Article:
Let Mario Draghi just be “clear”: he is not convinced that you are convinced that asset prices only go up, ok?
Responding to a question from CNBC at a press conference at the IMF Annual Meetings in Washington on Saturday, the ECB chief said something to that effect. Specifically, this is the quote:
Let me be clear, I think people are convinced that stocks and shares right now and bonds can go up as well as down.
Now for one thing, I’m not sure that counts as “evidence” that markets aren’t complacent or that we’re not in the middle of a mania. It’s kind of like saying “let me be clear, I think that even though everyone is driving 146 mph, people are still convinced that wrecks are possible.” That is, just because most people would still admit that it’s at least possible for stocks to go down as well as up doesn’t mean there’s not a bubble. Rather, it kinda seems like the fact that Draghi even had to say that suggests we are indeed stretched to the breaking point.
But that’s not all Draghi said. He also said this:
[I] don’t have evidence that [European] markets both stocks and bonds are having valuations that are stretched when compared with historical averages.
While I can’t know for sure what Draghi would consider to be “evidence,” it seems like two thirds of € BBs yielding less than equivalent maturity U.S. Treasurys might count:
Anyway, Yellen was on the tape this morning (also speaking in Washington) and here’s a summary of what she had to say (via Bloomberg):
- “We continue to expect that the ongoing strength of the economy will warrant gradual increases in that rate to sustain a healthy labor market and stabilize inflation around our 2 percent longer-run objective.”
- Says inflation readings over recent months have been “surprisingly soft”
- “My best guess is that these soft readings will not persist, and with the ongoing strengthening of labor markets, I expect inflation to move higher next year”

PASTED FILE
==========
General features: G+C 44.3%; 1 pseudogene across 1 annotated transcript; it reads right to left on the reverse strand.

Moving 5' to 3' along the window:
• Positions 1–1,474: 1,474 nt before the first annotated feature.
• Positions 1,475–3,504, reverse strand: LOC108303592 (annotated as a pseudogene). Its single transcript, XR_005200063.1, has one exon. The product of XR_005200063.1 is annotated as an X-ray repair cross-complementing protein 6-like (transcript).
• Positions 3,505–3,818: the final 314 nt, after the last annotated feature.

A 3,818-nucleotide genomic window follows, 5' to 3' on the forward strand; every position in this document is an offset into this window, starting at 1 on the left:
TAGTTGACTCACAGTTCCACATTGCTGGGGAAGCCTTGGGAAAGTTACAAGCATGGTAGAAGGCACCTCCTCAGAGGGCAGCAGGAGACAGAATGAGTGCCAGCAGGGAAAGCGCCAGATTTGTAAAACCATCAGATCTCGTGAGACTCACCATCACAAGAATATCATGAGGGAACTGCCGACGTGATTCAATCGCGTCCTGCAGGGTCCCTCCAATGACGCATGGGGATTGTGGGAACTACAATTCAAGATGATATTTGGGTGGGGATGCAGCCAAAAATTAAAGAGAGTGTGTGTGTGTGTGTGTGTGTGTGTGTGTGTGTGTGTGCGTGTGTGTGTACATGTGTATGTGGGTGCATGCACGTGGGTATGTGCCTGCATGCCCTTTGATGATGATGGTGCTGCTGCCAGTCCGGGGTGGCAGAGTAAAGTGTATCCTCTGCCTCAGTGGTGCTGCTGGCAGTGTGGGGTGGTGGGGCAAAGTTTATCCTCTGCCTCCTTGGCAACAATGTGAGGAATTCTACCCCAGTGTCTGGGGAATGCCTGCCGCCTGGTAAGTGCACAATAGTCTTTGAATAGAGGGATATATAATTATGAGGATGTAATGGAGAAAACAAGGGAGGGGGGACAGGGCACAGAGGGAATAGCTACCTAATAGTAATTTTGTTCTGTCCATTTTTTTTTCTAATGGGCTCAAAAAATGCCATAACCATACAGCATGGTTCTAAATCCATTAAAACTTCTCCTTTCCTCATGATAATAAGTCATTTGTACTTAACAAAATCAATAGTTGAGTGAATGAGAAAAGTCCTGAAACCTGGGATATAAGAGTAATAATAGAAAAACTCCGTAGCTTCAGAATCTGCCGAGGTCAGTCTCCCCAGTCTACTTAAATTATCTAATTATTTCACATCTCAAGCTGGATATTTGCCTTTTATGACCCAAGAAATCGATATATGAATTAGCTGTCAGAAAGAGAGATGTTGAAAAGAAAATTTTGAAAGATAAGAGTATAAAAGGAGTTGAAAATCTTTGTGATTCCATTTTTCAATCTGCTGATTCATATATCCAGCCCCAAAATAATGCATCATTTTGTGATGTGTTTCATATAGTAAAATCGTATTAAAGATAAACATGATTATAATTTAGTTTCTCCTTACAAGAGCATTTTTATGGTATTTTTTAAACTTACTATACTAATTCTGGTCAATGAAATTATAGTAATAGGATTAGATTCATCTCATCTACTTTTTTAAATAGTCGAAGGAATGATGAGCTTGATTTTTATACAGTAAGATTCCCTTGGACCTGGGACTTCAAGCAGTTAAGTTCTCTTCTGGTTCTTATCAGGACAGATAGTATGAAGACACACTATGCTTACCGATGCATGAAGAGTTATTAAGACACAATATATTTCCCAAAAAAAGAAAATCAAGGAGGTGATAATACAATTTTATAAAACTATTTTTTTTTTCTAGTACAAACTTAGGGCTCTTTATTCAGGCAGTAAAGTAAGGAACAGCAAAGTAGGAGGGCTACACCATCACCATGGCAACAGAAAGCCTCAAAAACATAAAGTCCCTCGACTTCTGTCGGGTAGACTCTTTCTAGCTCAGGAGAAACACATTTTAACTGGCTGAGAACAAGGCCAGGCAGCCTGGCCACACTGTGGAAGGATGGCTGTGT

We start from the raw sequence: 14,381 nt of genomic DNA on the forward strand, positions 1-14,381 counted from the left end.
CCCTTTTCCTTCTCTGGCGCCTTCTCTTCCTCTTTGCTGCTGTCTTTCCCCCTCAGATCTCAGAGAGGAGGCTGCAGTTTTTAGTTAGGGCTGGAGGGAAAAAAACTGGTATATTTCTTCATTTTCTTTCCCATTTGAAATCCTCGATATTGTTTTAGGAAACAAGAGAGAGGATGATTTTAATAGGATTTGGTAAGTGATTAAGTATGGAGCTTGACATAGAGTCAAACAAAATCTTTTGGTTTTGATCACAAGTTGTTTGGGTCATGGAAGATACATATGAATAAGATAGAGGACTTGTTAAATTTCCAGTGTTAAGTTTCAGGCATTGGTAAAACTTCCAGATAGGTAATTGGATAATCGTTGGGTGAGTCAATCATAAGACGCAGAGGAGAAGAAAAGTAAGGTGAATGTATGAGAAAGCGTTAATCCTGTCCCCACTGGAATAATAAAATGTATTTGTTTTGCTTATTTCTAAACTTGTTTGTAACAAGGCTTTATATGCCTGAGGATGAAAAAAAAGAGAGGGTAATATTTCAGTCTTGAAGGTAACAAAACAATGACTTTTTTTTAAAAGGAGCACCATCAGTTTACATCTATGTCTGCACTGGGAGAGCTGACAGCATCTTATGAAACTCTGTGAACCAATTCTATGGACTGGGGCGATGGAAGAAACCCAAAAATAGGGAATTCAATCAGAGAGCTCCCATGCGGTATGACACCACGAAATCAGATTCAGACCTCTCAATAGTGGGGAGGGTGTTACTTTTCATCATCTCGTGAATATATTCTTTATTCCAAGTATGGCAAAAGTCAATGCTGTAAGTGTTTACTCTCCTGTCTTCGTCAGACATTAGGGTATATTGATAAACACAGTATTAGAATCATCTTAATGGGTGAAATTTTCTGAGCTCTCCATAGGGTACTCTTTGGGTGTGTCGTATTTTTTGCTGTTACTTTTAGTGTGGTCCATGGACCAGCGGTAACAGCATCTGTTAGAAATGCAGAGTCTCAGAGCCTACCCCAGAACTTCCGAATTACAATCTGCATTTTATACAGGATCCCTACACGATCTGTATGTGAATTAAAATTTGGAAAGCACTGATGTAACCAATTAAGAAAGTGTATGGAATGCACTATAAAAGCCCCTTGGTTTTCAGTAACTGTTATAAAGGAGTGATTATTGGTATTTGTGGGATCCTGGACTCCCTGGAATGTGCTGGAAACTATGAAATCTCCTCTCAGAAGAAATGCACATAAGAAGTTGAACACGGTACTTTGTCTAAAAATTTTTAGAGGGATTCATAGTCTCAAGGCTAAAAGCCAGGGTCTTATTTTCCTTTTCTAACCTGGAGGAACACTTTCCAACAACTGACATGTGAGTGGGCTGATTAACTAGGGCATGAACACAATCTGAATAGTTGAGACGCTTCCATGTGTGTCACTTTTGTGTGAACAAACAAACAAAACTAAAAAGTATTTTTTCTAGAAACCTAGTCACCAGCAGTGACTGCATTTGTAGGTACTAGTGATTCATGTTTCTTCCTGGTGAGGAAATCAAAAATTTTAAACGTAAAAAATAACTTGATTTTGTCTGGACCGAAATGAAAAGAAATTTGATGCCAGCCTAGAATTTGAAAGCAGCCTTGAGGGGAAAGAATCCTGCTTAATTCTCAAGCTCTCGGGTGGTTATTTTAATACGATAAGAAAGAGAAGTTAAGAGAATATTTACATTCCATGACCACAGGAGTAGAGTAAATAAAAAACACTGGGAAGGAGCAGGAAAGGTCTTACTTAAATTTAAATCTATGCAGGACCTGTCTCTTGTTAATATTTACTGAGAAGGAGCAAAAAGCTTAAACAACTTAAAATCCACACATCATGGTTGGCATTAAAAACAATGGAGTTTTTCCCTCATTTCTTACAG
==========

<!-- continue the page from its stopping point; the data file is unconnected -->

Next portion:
- “We expect the neutral level of the federal funds rate to rise somewhat over time, and, as a result, additional gradual rate hikes are likely to be appropriate over the next few years to sustain the economic expansion”
- “We will be paying close attention to the inflation data in the months ahead. But uncertainty about the outlook is by no means limited to inflation”
- Says “wage indicators have been mixed, and the most recent news, on average hourly earnings through September, was encouraging. On balance, wage gains appear moderate, and the pace seems broadly consistent with a tightening labor market once we account for the disappointing productivity growth in recent years”
Right, so that’s all boring. But her responses to panel questions were a little more interesting. For one thing she, unlike Draghi, conceded that “valuations in asset markets are at historically high levels.”
And then, importantly, she said this about fiscal stimulus:
[The] prospects for U.S. fiscal stimulus have buoyed sentiment but not yet had much impact on spending or investment.
[Fiscal policy] is a source of uncertainty. We’ve taken, as many households have, a kind of wait-and-see attitude.
Yes, Yellen, “like households” is taking a “wait-and-see” attitude. And you know what? You can’t really blame her, can you? After all…